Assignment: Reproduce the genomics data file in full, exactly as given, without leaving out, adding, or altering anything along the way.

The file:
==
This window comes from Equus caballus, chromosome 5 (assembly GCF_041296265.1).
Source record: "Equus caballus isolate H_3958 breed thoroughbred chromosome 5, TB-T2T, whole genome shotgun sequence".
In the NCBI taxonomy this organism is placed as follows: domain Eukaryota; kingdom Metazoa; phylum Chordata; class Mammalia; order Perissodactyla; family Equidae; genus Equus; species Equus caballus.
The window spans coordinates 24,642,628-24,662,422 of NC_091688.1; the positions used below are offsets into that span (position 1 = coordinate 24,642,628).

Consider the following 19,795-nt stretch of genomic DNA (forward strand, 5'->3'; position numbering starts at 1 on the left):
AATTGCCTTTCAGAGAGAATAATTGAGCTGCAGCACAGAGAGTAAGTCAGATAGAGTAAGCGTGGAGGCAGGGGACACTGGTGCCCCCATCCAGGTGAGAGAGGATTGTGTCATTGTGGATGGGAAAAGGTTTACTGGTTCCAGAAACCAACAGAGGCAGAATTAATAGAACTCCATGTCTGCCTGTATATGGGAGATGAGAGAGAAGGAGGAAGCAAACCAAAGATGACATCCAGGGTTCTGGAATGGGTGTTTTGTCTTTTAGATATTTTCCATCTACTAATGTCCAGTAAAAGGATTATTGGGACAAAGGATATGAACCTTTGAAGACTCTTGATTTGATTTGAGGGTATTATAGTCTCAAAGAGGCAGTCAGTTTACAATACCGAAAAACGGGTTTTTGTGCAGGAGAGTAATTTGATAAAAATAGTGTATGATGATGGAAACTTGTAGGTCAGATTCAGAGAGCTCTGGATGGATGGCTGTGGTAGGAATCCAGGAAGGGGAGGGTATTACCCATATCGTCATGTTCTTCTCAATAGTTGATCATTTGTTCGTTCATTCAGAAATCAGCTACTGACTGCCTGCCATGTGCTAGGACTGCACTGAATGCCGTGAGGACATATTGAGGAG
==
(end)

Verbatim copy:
This window comes from Equus caballus, chromosome 5 (assembly GCF_041296265.1).
Source record: "Equus caballus isolate H_3958 breed thoroughbred chromosome 5, TB-T2T, whole genome shotgun sequence".
In the NCBI taxonomy this organism is placed as follows: domain Eukaryota; kingdom Metazoa; phylum Chordata; class Mammalia; order Perissodactyla; family Equidae; genus Equus; species Equus caballus.
The window spans coordinates 24,642,628-24,662,422 of NC_091688.1; the positions used below are offsets into that span (position 1 = coordinate 24,642,628).

Consider the following 19,795-nt stretch of genomic DNA (forward strand, 5'->3'; position numbering starts at 1 on the left):
AATTGCCTTTCAGAGAGAATAATTGAGCTGCAGCACAGAGAGTAAGTCAGATAGAGTAAGCGTGGAGGCAGGGGACACTGGTGCCCCCATCCAGGTGAGAGAGGATTGTGTCATTGTGGATGGGAAAAGGTTTACTGGTTCCAGAAACCAACAGAGGCAGAATTAATAGAACTCCATGTCTGCCTGTATATGGGAGATGAGAGAGAAGGAGGAAGCAAACCAAAGATGACATCCAGGGTTCTGGAATGGGTGTTTTGTCTTTTAGATATTTTCCATCTACTAATGTCCAGTAAAAGGATTATTGGGACAAAGGATATGAACCTTTGAAGACTCTTGATTTGATTTGAGGGTATTATAGTCTCAAAGAGGCAGTCAGTTTACAATACCGAAAAACGGGTTTTTGTGCAGGAGAGTAATTTGATAAAAATAGTGTATGATGATGGAAACTTGTAGGTCAGATTCAGAGAGCTCTGGATGGATGGCTGTGGTAGGAATCCAGGAAGGGGAGGGTATTACCCATATCGTCATGTTCTTCTCAATAGTTGATCATTTGTTCGTTCATTCAGAAATCAGCTACTGACTGCCTGCCATGTGCTAGGACTGCACTGAATGCCGTGAGGACATATTGAGGAG